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6 Types of Kitchen Layouts

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6 Types of Kitchen Layouts

Kitchen layouts run the gamut from small and cramped to large and expansive. Whether you’re working with an existing kitchen or building one from the ground up, the layout can make a difference in terms of functionality and enjoyment. There are several standard kitchen layouts. If you’re planning to renovate your kitchen, it’s important to know distinctions between the types and tips for redesigning each type.

Galley kitchen: Galley kitchens are long and narrow with base cabinets, wall cabinets, appliances and other functional elements on one or both walls. This creates an abundance of organization and work areas despite minimal square footage. Galley kitchens are popular with professional and home chefs because it maximizes efficiency by keeping everything close together. Some galley kitchens are symmetrical and some are asymmetrical. This is an important decision to make early on as it will affect the scale and scope of your project. If you have a closed off wall in your galley kitchen, you can utilize that space with floating shelves or another type of unique element. If you would like a galley feel but cannot create a full galley kitchen, you can create a galley by placing a long island some distance away from an opposing kitchen wall.

L-shaped kitchen: An L-shaped kitchen looks how it sounds, like the letter L. It has two primary legs with a corner. This type of kitchen is one of the most popular because it creates a larger look, even for small spaces. It’s highly functional and open, which many homeowners like. Everyday kitchens rarely look like those highlighted on HGTV. Normal kitchens are often much smaller and do not have the capacity for multiple islands and peninsulas. However, most typical kitchens can handle the L-shape, offering plenty of room for storage, cooking and entertaining.  Similar to a galley design, an L-shaped kitchen reduces walking time between stations. Some L-shaped kitchens have space in the middle for an island or dining table; others are very small, such as those in studio apartments or cabins.

U-shaped kitchen: A U-shaped kitchen offers homeowners three walls for functional purposes with open floor space in the middle. When cooking, the shape allows a person to reach everything they need without walking across the room. For small kitchens, the U-shape maximizes storage, efficiency and counter space. A medium U-shaped kitchen not only offers storage, efficiency and counter space, but also room for two cooks to work simultaneously. A large U-shaped kitchen offers all of the above with the addition of a large island or table in the middle for dining. As an added bonus, the U-shape inherently inhibits traffic flow which keeps the space cleaner and keeps folks out of your hair when you are trying to cook.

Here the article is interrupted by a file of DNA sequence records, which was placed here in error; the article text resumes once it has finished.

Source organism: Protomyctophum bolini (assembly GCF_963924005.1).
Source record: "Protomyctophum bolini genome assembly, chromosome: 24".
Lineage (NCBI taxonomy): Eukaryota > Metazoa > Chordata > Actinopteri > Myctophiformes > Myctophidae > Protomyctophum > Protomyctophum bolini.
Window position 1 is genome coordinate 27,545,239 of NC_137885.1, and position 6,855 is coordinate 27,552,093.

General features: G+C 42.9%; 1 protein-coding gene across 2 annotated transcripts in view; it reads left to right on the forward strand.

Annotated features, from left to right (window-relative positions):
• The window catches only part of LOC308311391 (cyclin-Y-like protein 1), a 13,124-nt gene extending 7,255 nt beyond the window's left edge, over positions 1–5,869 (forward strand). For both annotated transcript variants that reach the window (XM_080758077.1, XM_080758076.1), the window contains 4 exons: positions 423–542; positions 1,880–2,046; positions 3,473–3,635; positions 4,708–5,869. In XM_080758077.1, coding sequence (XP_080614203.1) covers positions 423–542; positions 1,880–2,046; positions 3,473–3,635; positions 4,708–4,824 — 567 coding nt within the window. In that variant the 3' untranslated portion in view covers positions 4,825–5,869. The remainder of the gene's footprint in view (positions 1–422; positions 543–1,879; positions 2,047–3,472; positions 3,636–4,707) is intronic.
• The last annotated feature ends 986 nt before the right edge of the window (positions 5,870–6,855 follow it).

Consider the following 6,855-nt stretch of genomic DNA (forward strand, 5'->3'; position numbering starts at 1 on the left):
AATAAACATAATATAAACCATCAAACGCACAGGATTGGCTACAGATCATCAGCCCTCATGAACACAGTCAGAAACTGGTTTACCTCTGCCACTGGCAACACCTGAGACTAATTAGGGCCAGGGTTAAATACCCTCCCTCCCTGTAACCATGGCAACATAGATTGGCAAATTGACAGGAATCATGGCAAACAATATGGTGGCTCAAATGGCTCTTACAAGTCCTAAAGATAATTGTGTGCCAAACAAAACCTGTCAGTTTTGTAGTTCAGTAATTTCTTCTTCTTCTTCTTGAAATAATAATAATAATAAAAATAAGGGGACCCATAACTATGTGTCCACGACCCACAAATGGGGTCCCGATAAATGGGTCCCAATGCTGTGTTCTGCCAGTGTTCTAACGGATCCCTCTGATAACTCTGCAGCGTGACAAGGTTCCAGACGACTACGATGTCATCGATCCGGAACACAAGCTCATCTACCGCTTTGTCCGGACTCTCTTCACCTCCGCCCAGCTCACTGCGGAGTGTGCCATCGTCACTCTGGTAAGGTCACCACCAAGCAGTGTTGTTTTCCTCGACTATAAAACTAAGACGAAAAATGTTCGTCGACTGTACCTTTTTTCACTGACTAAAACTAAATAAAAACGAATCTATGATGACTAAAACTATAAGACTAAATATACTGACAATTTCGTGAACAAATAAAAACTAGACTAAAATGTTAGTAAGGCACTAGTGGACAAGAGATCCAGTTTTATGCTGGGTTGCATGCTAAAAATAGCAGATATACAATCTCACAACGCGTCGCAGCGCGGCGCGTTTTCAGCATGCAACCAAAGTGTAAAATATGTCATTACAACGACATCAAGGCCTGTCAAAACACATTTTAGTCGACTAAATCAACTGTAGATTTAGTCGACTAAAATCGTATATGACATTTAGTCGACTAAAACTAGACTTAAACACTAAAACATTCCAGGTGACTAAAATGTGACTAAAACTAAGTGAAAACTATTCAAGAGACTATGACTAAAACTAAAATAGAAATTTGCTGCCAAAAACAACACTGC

One-wall kitchen: One-wall kitchen designs are often found in smaller homes where there is only one solid wall to house cabinets, appliances and other elements. Though small, this type of design can be very efficient due to everything being close together. Counter space is limited but if you’re only cooking for a few family members or guests, this can be overlooked. Even in larger paces, some homeowners choose to have a one-wall kitchen because the look can be sleek and contemporary. Appliances may be stacked and cabinets are often floor to ceiling. Paired with a small island, this type of kitchen is very trendy and functional. One-wall kitchens are often found in studio apartments, condominiums and loft spaces.

Island kitchen: An island in a kitchen is the perfect place to perch and share appetizers and conversation. Kitchen islands offer significant counter space without impeding appliances or other kitchen elements. Islands come in all shapes and sizes. A galley kitchen doesn’t work as well with an island because of its elongated shape but most other kitchen layouts can house some type of island. Not only do kitchen islands offer more workspace, they are often used for dining by placing bar stools under the counter space. It’s a great place for more casual meals such as breakfast or lunch.

Peninsula kitchen: A peninsula in a kitchen is an island attached to an L-shaped kitchen, creating a U-shaped kitchen. These are often use as bars for extra seating and dining space. The additional counterpace is also helpful when cooking and prepping food. In many homes, the peninsula serves as a divider between the kitchen and a separate room such as living room.  Peninsulas are great for kitchens where a traditional island is too large for the space.

In terms of kitchen layouts, you have many options as a homeowner. Renovating and redesigning a kitchen can be an exciting life event. The designers at Braemar are ready to get started on your dream space.

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